Academic journal article Rural Educator

How Do We Get Them on the Farm? Efforts to Improve Rural Teacher Recruitment and Retention in Arkansas

Academic journal article Rural Educator

How Do We Get Them on the Farm? Efforts to Improve Rural Teacher Recruitment and Retention in Arkansas

Article excerpt

Rural schools, particularly high poverty rural schools, often have difficulty hiring and retaining qualified teachers. Here, we discuss three programs the Arkansas Department of Education has used to attract teachers to teacher Geographic Shortage Districts (GSDs) through material incentives. Unfortunately, none of the programs have had much success, perhaps in part since the funding offered was inadequate to attract new teachers to isolated communities. Additionally, we analyze the use of materialistic and non-materialistic incentives on the websites of all school districts designated as GSDs by the Arkansas Department of Education. Few GSDs display nonmaterialistic appeals that might entice individuals to seek out employment in the district, with the notable exception of KIPP Delta, the only charter school on the list, which has much more success recruiting teachers. We end with suggestions for policymakers and school district officials seeking to attract teachers to geographic shortage areas.

Key Words: Teacher shortages, teacher recruitment, teacher bonuses, rural schools, charter schools

As Ingersoll (2003) points out, there is no overall teacher shortage, but shortages do exist for some geographic and subject areas. Math, science, and special education are among the highest need subject areas. Rural and inner city urban districts typically suffer from geographic shortages (McClure & Reeves, 2004). A highly effective teacher can significantly improve student achievement (Chetty, Friedman, & Rockoff, 201 1; Hanushek, Kain, O'Brien, & Rivkin, 2005; Rivkin, Hanushek, & Kain, 2005). In some schools, however, principals worry about simply filling vacancies, not hiring the best teachers. The inability of some rural and urban schools to attract applicants leaves principals in the precarious position of having to hire whoever walks through the door, or failing to offer some courses.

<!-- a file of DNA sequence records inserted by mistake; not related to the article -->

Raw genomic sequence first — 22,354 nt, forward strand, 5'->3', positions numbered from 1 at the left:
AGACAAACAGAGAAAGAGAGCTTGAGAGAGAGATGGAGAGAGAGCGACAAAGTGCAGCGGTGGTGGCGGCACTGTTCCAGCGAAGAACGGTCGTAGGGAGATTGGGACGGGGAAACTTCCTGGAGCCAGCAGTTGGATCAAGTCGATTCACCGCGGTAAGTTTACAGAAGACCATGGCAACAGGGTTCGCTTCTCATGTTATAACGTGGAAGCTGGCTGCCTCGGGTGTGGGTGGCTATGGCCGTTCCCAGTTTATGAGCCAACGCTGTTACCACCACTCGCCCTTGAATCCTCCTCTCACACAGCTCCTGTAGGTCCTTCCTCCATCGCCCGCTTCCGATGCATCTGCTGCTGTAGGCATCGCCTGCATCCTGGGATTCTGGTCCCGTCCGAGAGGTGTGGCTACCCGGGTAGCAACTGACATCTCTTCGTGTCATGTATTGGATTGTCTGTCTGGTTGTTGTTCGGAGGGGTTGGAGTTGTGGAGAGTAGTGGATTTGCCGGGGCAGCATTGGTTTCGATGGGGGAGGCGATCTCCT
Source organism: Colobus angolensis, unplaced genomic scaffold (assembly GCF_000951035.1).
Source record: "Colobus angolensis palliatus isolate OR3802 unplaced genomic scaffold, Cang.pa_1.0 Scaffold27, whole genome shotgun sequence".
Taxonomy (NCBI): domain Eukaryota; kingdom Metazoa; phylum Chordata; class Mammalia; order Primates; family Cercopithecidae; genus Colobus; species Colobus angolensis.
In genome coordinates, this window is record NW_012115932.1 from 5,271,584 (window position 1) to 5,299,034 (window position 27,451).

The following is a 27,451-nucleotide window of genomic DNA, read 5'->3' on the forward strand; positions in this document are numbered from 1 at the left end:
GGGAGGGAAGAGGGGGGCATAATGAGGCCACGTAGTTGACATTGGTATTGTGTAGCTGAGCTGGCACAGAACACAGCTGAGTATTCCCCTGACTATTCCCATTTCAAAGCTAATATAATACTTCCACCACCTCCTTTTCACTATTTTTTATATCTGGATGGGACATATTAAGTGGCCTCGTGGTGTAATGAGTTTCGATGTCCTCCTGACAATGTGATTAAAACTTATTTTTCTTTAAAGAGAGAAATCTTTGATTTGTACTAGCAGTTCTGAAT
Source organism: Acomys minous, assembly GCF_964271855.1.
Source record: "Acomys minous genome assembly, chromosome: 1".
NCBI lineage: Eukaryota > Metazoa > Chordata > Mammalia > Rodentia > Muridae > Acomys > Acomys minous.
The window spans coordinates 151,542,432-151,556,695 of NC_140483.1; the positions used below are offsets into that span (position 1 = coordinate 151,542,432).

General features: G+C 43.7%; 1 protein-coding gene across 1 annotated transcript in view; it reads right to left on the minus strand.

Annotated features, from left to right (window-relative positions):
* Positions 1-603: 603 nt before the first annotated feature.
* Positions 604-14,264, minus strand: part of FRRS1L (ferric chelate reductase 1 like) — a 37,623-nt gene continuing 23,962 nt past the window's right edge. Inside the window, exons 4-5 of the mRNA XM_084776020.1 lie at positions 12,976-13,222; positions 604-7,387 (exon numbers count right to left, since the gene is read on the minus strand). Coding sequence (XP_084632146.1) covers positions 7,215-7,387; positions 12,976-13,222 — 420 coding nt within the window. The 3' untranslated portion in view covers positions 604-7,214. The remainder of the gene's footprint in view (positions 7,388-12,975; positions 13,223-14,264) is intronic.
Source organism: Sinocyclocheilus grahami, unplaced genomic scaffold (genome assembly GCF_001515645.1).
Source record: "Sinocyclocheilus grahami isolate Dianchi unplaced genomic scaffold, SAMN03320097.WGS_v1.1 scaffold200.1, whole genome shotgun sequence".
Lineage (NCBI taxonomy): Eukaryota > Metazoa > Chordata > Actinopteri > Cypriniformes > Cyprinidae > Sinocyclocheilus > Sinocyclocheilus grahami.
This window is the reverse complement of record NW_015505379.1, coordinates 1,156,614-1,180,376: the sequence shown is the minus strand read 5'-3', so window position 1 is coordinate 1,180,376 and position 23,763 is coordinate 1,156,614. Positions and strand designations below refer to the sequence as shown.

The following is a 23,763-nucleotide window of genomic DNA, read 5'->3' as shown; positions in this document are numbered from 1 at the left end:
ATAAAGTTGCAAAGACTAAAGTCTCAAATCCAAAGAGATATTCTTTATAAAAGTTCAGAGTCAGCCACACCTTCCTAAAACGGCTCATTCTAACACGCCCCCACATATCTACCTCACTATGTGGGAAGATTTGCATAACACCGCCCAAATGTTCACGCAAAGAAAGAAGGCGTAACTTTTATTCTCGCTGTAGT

As the baby boom generation prepares to retire, particular market shortages for educators may get worse. Fearing dramatic teacher shortages, both national and state policy-makers have developed programs to increase the number of teachers (Ingersoll, 2002). Further, the numbers of nontraditional paths to teaching, for example, Troops to Teachers, have grown, and indeed nearly a third of new teachers nationally come from outside traditional four-year education programs within colleges and universities (Maranto & McShane, 2012). Accordingly, states have provided easier pathways for those who seek to change career to receive alternative teacher certification. In addition, state governments often offer incentives to teach in shortage areas. Various states have offered loan forgiveness, bonuses, housing allotments and various other incentives for teaching in a high needs subject area, geographic area, or low-income school (McClure & Reeves, 2004).

In this article, we summarize the literature on teacher retention and provide analysis of state and local district efforts to recruit teachers to high needs areas. We provide a descriptive overview of three programs initiated with the intent to entice individuals to high needs areas with materialistic incentives. Next, we analyze the websites of the Arkansas Geographic Shortage Districts (GSD) to ascertain their use of materialistic and nonmaterialistic recruitment incentives in the recruitment of teachers. We conclude with suggestions for policy makers and school officials that might attract more and better teachers to these hard to staff areas.

Monetary Incentives for Teacher Retention

Although widespread, monetary incentives have not proved their ability to attract teachers. For instance, the Massachusetts Signing Bonus Program, which offered a signing bonus of $20,000 to attract teachers had little impact in attracting new teachers (Liu, Johnson, & Peske, 2004). Although it was marketed as an upfront bonus for becoming a teacher, in actuality the payout came in four installments. …

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